Wednesday, January 17, 2018

City Council kicks off its year of reduced Sessions, with a rather short debut for 2018

At eighteen minutes from start to finish, Prince Rupert City Council launched their reduced workload of the 2018 Council year with one of the shortest Regular Council sessions in recent years.

Five of Six Council members (Councillor Kinney was absent on the night) and Mayor Lee Brain made quick work of the two items on their Agenda for the night and offered up few comments as the first session for 2018 wrapped up before the clock had hit twenty minutes.

It's a mark which rivals their work on September of 11th of last year when they knocked off their to do list in just twenty minutes. For those looking for a meeting to meeting comparison of Council's work, a review of all Council sessions can be found on our archive page here.

Council also hosted a Closed session earlier in the day, though there is no indication through the City's information flow as to how long that closed door meeting lasted.

As we noted in our Preview of the Monday session, this year finds City Council having adopted a reduced schedule for 2018, eliminating all of the public sessions in September and October in the lead up to the November municipal election.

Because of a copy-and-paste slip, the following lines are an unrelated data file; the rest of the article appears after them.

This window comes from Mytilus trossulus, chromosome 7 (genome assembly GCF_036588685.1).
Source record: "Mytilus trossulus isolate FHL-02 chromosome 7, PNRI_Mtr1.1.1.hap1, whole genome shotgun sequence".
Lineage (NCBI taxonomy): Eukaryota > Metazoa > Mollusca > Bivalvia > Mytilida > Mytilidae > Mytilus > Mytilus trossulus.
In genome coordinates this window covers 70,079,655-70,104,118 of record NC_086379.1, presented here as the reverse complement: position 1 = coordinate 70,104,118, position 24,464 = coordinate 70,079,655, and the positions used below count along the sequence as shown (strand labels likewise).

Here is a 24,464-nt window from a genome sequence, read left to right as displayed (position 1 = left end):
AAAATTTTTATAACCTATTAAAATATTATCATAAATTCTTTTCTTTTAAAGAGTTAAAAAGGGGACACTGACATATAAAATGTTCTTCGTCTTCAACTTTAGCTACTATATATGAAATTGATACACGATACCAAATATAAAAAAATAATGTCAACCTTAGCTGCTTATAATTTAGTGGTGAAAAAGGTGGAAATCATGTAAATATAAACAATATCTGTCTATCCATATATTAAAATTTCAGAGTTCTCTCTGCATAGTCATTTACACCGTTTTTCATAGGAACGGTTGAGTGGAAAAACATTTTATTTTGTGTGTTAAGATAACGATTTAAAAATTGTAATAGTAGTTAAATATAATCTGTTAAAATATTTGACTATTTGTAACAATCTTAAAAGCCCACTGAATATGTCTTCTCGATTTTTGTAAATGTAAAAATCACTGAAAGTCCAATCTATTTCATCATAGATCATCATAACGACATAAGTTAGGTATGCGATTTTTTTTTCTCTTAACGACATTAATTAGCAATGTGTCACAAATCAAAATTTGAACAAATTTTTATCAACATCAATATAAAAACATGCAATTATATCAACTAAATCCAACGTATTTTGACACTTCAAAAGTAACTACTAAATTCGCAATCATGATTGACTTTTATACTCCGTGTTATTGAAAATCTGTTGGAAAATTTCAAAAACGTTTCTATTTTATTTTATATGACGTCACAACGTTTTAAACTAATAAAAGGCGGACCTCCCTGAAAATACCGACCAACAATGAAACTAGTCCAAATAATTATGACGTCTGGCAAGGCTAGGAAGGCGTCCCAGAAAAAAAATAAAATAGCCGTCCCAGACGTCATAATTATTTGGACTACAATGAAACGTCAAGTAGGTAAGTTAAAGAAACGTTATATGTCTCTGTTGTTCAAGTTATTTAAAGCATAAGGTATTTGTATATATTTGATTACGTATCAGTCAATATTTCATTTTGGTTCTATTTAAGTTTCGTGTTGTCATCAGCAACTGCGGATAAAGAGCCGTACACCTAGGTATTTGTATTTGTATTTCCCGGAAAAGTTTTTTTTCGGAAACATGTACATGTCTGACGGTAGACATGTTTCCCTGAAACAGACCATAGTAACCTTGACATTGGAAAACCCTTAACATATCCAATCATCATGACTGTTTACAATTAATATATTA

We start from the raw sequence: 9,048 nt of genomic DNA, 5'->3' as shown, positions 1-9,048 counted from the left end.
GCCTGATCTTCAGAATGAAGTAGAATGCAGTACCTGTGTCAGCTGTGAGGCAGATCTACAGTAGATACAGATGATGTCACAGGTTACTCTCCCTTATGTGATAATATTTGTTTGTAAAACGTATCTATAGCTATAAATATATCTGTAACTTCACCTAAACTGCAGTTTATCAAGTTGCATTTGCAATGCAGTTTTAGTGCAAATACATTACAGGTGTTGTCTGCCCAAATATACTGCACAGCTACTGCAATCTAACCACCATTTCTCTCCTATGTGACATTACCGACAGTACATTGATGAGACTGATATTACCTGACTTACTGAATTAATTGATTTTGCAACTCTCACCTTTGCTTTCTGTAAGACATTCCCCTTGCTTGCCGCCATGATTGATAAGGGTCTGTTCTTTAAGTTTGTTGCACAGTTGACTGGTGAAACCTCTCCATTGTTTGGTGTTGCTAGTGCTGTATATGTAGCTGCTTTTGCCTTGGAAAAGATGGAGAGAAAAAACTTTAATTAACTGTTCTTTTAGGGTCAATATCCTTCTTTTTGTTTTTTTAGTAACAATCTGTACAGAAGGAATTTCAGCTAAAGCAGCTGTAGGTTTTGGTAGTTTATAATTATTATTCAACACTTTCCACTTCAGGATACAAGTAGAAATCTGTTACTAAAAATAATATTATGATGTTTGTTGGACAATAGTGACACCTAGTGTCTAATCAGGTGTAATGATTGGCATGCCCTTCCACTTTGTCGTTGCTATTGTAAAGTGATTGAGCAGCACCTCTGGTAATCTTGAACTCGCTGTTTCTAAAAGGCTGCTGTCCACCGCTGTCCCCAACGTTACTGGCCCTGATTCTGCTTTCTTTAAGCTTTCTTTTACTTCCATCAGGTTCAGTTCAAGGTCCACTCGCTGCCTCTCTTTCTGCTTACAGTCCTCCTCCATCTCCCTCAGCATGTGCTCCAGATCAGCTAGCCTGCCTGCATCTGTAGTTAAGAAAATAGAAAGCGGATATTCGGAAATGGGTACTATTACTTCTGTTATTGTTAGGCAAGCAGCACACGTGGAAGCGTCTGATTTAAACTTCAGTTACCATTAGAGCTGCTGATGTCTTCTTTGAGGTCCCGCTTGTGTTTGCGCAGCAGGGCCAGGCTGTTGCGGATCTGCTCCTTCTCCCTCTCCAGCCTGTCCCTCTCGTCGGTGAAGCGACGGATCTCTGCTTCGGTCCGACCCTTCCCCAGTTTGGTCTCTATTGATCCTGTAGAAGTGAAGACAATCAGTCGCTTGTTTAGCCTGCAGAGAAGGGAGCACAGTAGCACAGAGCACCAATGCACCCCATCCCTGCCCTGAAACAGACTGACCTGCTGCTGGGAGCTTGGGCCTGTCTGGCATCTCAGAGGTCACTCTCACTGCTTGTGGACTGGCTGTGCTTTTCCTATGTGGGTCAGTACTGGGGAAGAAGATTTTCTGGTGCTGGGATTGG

The decision to reduce the amount of time in the public eye and on the record was made without any public discussion by members of Council during their 2017 Public Regular Council opportunities

And despite what clearly was a perfect opportunity on a light workload night, none of the City Council members chose to offer up any explanation, or comment related to the decision. A shift in the municipal Council calendar that was released only by way of a public notice in the paper in mid December.

That lack of opinion and commentary on such areas of governance would seem to run counter to a New Year's resolution piece from one of the City's Councillors from earlier this month.

On January 2nd, Councillor Blair Mirau, who has often spoken to the issue of the need for City Council to deliver more information to the public offered up a number of themes for City Council to pursue for 2018, with Mr. Mirau delivering  his thoughts through a Facebook post to his social media stream which focuses on municipal issues.

Key to that theme was one resolution to work towards better communication between Council and the public:

II. Enhance council communications. Despite being tabled in 2017, I will again speak in favour of passing the new city communications policy because I believe it is extremely important for council to improve disclosure and reporting for decisions made in-camera.

One might think that eliminating three consecutive Regular Public Council Sessions through September and October might make for a topic that would fit into that particular resolution of improved disclosure for the year ahead.

But alas, on Monday, neither Councillor Mirau, nor any of the other members of Council in attendance on the night chose to put that goal of more disclosure and better communication with the public into visible action.

You can review more on Council's efforts from Monday through our Timeline feature here.

Other notes related to Prince Rupert City Council can be found on our Council Discussion archive.

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